Dr G – Team working experience

Dr G is a community-based trainee Psychiatrist. His practice has been fundamentally altered by the pandemic.

He has stopped home visits, which previously made up 90% of his work, and face-to-face clinics. He only saw a ‘handful’ of patients between March and August.

His practice has seen changes, some for the better and some a compromise. But there’s one particular area that has been enhanced by the pandemic – communication with colleagues and teamworking. He believes this had a direct impact on patient care.

During the first peak of the pandemic, the video and phone calls he had with consultants for clinical patient discussions were more regular, detailed and effective than catching up in a corridor as before. He said, ‘I capture more. We're conscious that we all try and stay in touch a bit more.’

Working primarily in the community meant that, in the past, team members were all over the place geographically. This meant that meetings with the wider team were difficult to achieve. Now, with homeworking and use of video conference calls, meetings are virtual and there’s better attendance. Dr G described, ‘it's given people more flexibility to attend, rather than having to be in a certain location at a certain time.’

As a result, he’s seen his team members more, not less. He said, ‘I've actually got to know the community team, bizarrely, more during COVID than I did in the first six months, which is really odd. You wouldn't think that that would be the case, but because we've been on more calls together, whereas previously, people might not have come to certain meetings. And you wouldn't have crossed over because everyone's getting dragged in different directions.’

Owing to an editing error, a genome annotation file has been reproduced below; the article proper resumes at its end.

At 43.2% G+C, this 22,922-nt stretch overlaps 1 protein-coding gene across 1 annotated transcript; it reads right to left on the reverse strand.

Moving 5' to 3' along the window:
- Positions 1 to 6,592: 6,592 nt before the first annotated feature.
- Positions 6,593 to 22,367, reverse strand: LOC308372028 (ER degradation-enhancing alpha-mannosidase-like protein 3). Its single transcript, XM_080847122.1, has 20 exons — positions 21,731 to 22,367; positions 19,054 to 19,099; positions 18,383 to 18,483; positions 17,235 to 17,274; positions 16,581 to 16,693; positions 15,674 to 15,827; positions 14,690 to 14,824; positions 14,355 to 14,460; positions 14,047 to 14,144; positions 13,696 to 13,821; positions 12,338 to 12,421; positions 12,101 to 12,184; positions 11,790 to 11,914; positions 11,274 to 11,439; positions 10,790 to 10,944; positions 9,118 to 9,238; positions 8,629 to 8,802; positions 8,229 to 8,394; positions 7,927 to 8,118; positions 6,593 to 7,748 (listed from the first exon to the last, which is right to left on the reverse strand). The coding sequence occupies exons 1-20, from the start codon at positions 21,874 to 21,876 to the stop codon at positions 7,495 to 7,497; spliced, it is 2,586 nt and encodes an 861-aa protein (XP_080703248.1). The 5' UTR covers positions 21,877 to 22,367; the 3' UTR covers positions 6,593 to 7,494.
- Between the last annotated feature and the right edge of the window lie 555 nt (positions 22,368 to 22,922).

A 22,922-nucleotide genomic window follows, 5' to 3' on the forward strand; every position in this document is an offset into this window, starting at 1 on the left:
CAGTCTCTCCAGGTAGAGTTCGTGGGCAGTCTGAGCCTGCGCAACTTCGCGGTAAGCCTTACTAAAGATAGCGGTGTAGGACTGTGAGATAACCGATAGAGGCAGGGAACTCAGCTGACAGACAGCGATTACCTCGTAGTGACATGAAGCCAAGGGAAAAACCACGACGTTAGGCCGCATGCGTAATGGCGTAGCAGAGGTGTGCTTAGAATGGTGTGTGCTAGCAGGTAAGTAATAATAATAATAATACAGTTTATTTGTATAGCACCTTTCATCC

Previously there had been a bit of a barrier between the medics and the community team as they were physically in different places and this has ‘disappeared a bit.’

He believes this had a direct impact on patient care. He explained, ‘when you know people, it's very easy just to go, "Oh, can I just discuss this person with you? Can we have a chat about what the options might be?" Rather than specifically sending a referral and saying, "Please can you do this?" You can have a bit more of an open discussion about whether it's appropriate or not. I think that certainly helps the patient in being able to access what's going to best meet their needs.’

Dr G also found virtual teaching a positive experience, both for reducing travelling time – saving 4 hours every Tuesday – and keeping in touch with his professional network.

He said, ‘It's much easier to catch up with people, because you don't have to drive somewhere to catch up.

‘Having that time when you meet face-to-face is quite important for networking and maintaining professional relationships with others, especially because we're such a small specialty, and helping reduce that feeling of isolation.’

The pandemic has enabled Dr G to switch to homeworking, which has been a massive bonus in terms of his wellbeing. It’s also freed up time for him to do research and time consuming in-depth medication reviews.

Going forward, he’d like video consultations to replace in-person home visits. This would be more efficient and convenient for doctors and less disruptive for patients. He tends to make two home visits a year to his patients, he recommends that one of these could be done by video.

With the extra time saved, Dr G would like to see more patients and be able to spend more time with existing ones – avoiding cutting corners and rushing things.

‘It's everywhere in the NHS, you have to cut corners at times to do things as best [as] possible without causing any problems, but there might be other things you might want to look into in a bit more detail if you had that time.’